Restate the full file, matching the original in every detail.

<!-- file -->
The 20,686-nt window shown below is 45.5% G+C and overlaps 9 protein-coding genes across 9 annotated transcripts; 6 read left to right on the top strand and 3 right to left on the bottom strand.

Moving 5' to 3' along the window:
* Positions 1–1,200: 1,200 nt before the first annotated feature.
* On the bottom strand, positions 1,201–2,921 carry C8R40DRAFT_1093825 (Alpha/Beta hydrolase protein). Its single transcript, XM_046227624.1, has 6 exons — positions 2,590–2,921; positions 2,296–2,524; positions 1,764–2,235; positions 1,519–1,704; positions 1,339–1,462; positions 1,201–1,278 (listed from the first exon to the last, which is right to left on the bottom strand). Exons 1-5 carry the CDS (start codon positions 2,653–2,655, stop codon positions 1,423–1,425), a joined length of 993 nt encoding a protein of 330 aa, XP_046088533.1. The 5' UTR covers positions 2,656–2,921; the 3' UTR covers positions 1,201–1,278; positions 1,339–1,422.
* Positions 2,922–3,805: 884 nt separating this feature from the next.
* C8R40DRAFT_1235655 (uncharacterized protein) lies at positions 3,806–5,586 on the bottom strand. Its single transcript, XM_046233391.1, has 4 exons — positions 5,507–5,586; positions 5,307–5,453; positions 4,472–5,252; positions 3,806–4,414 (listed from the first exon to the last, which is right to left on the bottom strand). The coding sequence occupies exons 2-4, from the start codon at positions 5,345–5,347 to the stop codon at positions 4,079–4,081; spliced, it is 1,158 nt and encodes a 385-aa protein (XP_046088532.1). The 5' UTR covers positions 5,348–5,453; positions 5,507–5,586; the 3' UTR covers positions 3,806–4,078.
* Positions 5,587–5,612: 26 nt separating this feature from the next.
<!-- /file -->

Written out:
The 20,686-nt window shown below is 45.5% G+C and overlaps 9 protein-coding genes across 9 annotated transcripts; 6 read left to right on the top strand and 3 right to left on the bottom strand.

Moving 5' to 3' along the window:
* Positions 1–1,200: 1,200 nt before the first annotated feature.
* On the bottom strand, positions 1,201–2,921 carry C8R40DRAFT_1093825 (Alpha/Beta hydrolase protein). Its single transcript, XM_046227624.1, has 6 exons — positions 2,590–2,921; positions 2,296–2,524; positions 1,764–2,235; positions 1,519–1,704; positions 1,339–1,462; positions 1,201–1,278 (listed from the first exon to the last, which is right to left on the bottom strand). Exons 1-5 carry the CDS (start codon positions 2,653–2,655, stop codon positions 1,423–1,425), a joined length of 993 nt encoding a protein of 330 aa, XP_046088533.1. The 5' UTR covers positions 2,656–2,921; the 3' UTR covers positions 1,201–1,278; positions 1,339–1,422.
* Positions 2,922–3,805: 884 nt separating this feature from the next.
* C8R40DRAFT_1235655 (uncharacterized protein) lies at positions 3,806–5,586 on the bottom strand. Its single transcript, XM_046233391.1, has 4 exons — positions 5,507–5,586; positions 5,307–5,453; positions 4,472–5,252; positions 3,806–4,414 (listed from the first exon to the last, which is right to left on the bottom strand). The coding sequence occupies exons 2-4, from the start codon at positions 5,345–5,347 to the stop codon at positions 4,079–4,081; spliced, it is 1,158 nt and encodes a 385-aa protein (XP_046088532.1). The 5' UTR covers positions 5,348–5,453; positions 5,507–5,586; the 3' UTR covers positions 3,806–4,078.
* Positions 5,587–5,612: 26 nt separating this feature from the next.